You can of course use the vertical bar without using grouping parentheses, as well. Remember when I said that quantifiers repeat the element preceding them? Well, the vertical bar works a little differently: The expression "Title|Author" will also match either the string "Title" or the string "Author", just as the above example using grouping. The vertical bar selects between the entire expression preceding and following it. So, if you wanted to match the strings "Calibre" and "calibre" and wanted to select only between the upper- and lowercase "c", you'd have to use the expression "(c|C)alibre", where the grouping ensures that only the "c" will be selected. If you were to use "c|Calibre", you'd get a match on the string "c" or on the string "Calibre", which isn't what we wanted. In short: If in doubt, use grouping together with the vertical bar.

You missed something. In the beginning, you said there was a way to make a regular expression case insensitive?
Yes, I did, thanks for paying attention and reminding me. You can tell Calibre how you want certain things handled by using something called flags. You include flags in your expression by using the special construct
(?flags go here)
where, obviously, you'd replace "flags go here" with the specific flags you want. For ignoring case, the flag is "i", thus you include "(?i)" in your expression. Thus,
would match "Test", "tEst", "TEst" and any case variation you could think of.
Another useful flag lets the dot match any character at all, including the newline, the flag "s". If you want to use multiple flags in an expression, just put them in the same statement: "(?is)" would ignore case and make the dot match all. It doesn't matter which flag you state first, "(?si)" would be equivalent to the above. By the way, you should put flags at the very beginning of your expression. That way, they don't get mixed up with anything else.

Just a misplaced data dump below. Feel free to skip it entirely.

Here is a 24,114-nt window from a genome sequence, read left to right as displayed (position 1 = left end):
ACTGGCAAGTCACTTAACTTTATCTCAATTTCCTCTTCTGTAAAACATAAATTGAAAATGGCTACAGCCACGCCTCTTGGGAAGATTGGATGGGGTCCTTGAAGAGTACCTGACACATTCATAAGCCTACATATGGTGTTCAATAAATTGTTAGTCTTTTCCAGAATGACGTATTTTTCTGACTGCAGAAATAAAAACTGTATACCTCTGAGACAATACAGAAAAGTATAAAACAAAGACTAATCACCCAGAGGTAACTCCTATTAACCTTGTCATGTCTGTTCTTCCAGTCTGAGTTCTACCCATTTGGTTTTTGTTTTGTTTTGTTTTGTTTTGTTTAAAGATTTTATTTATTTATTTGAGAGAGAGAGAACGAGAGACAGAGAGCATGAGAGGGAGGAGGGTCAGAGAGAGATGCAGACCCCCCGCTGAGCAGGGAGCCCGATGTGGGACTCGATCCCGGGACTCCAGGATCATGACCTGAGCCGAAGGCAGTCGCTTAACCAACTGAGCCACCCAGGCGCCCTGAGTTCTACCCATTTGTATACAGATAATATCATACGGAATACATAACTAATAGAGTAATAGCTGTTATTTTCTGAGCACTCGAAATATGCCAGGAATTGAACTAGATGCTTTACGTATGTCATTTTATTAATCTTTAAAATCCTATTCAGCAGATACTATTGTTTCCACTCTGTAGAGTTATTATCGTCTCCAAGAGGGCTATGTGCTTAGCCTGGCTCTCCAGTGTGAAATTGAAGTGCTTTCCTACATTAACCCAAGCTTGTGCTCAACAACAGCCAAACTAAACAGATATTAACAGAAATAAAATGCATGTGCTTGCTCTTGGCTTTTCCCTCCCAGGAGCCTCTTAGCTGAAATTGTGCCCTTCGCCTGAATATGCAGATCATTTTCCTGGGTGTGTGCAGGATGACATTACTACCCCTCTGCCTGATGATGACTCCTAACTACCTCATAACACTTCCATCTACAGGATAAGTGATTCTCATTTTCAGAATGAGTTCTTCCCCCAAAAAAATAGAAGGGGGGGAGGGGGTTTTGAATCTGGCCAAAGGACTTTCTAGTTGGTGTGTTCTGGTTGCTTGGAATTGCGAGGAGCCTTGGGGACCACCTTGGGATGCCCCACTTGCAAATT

When I'm using one of the Search and Replace features, I'd like to refer back to a part I've previously matched. Is there a way to do that?
What you want to do is called backreferencing, and there are actually two ways to do that: "normal" backreferencing and named backreferencing.
Normal backreferencing is easy: Any group you've matched in your regular expression can be referenced to in numerical order, the backreferencing is then done by a backslash followed by the groups' number, e.g. \1 for the first group. Example? Sure: Say you have some book entries with the author in LN, FN order and you want to edit them to FN LN. Say the entries are "Asimov, Isaac". Then you could search for
(\w+), (\w+)
and replace with
\2 \1
and your author entries would be changed to "Isaac Asimov".
Named backreferencing can be useful in more complex situations where you're liable to lose track of which group number contains what. Named groups are defined by using "(?P<id>)", where "id" is the name of the group. They can be backreferenced to using "\g<id>". Let's again consider the above example. You can define named groups by using the expression
(?P<authorlast>\w+), (?P<authorfirst>\w+)
and then use them in the replace text with
\g<authorfirst> \g<authorlast>

Well, that just about concludes the very short introduction to regular expressions. Hopefully I'll have shown you enough to at least get you started and to enable you to continue learning by yourself- a good starting point would be the Python documentation for regexpes.
One last word of warning, though: Regexpes are powerful, but also really easy to get wrong. Calibre provides really great testing possibilities to see if your expressions behave as you expect them to. Use them. Try not to shoot yourself in the foot. But should you, despite the warning, injure your foot (or any other body parts), try to learn from it.

Thanks for helping with tips, corrections and such:
  • ldolse
  • kovidgoyal
  • chaley
  • dwanthny
  • kacir
  • Starson17
  • Skeeve

Last edited by Manichean; 04-15-2014 at 04:15 AM. Reason: Corrected placement of flags in expression (noted by Skeeve)